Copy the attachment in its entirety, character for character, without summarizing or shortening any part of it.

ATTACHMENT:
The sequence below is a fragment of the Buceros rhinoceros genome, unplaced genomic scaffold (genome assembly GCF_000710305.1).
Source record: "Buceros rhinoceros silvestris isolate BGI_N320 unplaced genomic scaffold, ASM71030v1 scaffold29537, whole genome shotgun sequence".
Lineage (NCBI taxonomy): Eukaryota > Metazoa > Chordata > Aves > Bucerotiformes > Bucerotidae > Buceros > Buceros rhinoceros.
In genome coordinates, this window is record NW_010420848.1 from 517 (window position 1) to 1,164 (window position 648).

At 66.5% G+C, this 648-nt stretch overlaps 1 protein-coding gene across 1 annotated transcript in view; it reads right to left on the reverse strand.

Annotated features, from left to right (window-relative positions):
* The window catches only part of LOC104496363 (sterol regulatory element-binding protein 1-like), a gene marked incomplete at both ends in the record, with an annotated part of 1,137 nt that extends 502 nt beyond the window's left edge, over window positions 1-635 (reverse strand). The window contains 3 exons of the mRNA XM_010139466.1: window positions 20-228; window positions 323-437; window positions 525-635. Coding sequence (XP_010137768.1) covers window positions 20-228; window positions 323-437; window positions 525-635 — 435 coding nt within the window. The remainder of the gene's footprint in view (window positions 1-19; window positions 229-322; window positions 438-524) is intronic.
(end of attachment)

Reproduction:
The sequence below is a fragment of the Buceros rhinoceros genome, unplaced genomic scaffold (genome assembly GCF_000710305.1).
Source record: "Buceros rhinoceros silvestris isolate BGI_N320 unplaced genomic scaffold, ASM71030v1 scaffold29537, whole genome shotgun sequence".
Lineage (NCBI taxonomy): Eukaryota > Metazoa > Chordata > Aves > Bucerotiformes > Bucerotidae > Buceros > Buceros rhinoceros.
In genome coordinates, this window is record NW_010420848.1 from 517 (window position 1) to 1,164 (window position 648).

At 66.5% G+C, this 648-nt stretch overlaps 1 protein-coding gene across 1 annotated transcript in view; it reads right to left on the reverse strand.

Annotated features, from left to right (window-relative positions):
* The window catches only part of LOC104496363 (sterol regulatory element-binding protein 1-like), a gene marked incomplete at both ends in the record, with an annotated part of 1,137 nt that extends 502 nt beyond the window's left edge, over window positions 1-635 (reverse strand). The window contains 3 exons of the mRNA XM_010139466.1: window positions 20-228; window positions 323-437; window positions 525-635. Coding sequence (XP_010137768.1) covers window positions 20-228; window positions 323-437; window positions 525-635 — 435 coding nt within the window. The remainder of the gene's footprint in view (window positions 1-19; window positions 229-322; window positions 438-524) is intronic.